The best time to arrange to meet your guide is at around 4.30am so that you can go to see the tarsiers on the way up. From the homestays it is about 2 kilometres to the start of the hike and you can hear the ocean roar. One of the best places to see the tarsiers returning home after the night’s activities lies less than twenty minutes from the trailhead at an elevation of around 100 metres. Guides place grasshoppers on the side of trees to coax the tarsiers out so that people can take close-up photographs of them.

From the tarsiers tree the trail to the Tangkoko crater rim leads straight up the mountainside and is generally of a pleasant gradient until the final 30 minutes. In the same area live cuscus and you may see them around 6am nibbling on leaves on the highest branches on trees. You will also see some of the thickest tree trunks in Indonesia and at an elevation of around 500 metres hornbills are very common indeed. Watch out for tarantulas and, most importantly, green vipers. The latter are not particularly shy and have been known to bite hikers in the past. Should you be so very unfortunate to succumb to such an eventuality you must get to the clinic in Batuputih as soon as possible so that they can administer antivenom.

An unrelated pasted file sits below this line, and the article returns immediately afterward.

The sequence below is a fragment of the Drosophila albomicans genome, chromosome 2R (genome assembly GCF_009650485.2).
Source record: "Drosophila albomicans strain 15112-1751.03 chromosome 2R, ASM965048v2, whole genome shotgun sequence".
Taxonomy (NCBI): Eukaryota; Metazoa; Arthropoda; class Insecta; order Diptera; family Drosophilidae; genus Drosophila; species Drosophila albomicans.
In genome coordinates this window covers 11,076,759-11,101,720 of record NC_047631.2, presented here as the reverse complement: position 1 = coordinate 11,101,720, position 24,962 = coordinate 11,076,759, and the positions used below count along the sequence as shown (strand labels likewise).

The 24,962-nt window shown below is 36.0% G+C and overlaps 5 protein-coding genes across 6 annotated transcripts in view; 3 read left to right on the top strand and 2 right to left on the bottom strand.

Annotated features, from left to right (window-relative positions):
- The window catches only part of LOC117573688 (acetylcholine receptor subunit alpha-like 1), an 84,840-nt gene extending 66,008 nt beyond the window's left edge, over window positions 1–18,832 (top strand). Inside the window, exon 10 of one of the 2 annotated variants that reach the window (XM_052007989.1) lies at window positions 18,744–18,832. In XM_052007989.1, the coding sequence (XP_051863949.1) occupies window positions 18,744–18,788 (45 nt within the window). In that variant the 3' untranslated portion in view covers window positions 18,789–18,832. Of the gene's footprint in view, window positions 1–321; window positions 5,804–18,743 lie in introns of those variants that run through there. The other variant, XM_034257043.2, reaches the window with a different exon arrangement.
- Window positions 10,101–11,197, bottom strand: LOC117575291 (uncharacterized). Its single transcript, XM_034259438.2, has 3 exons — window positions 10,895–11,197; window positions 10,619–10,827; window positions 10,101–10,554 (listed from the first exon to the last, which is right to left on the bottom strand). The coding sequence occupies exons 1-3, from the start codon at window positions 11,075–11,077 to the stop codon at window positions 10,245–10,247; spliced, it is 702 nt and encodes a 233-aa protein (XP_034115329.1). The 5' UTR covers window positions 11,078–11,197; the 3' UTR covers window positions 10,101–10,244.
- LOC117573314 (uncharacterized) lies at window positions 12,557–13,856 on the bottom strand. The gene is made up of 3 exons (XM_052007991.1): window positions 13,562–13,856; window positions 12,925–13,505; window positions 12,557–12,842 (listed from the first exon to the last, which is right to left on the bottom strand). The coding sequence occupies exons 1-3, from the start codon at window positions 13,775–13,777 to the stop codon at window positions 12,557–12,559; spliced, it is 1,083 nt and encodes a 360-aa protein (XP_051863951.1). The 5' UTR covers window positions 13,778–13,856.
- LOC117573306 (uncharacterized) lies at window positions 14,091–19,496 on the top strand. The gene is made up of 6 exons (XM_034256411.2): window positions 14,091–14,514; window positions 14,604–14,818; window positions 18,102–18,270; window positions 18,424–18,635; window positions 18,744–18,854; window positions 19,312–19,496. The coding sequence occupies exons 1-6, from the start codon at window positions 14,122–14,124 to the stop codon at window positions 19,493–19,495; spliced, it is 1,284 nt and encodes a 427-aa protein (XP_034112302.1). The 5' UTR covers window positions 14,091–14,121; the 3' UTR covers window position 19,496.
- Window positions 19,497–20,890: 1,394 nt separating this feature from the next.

When you finally reach the crater rim (1,030m, after at least 3 hours from the tarsier tree) you will see a large 1km-wide caldera beneath you. Indeed, without the dense foliage those who suffer from vertigo may feel uneasy here. The highest point of Gunung Tangkoko appears to be to the right (southwest) but a trail created in November 2012 by scientists from a university in Manado researching bat species peters out after just a few meters and it would take many hours with a machete to reach the true high point. A long, narrow ridge connects this with the higher Dua Saudara though nobody has traversed it for many decades.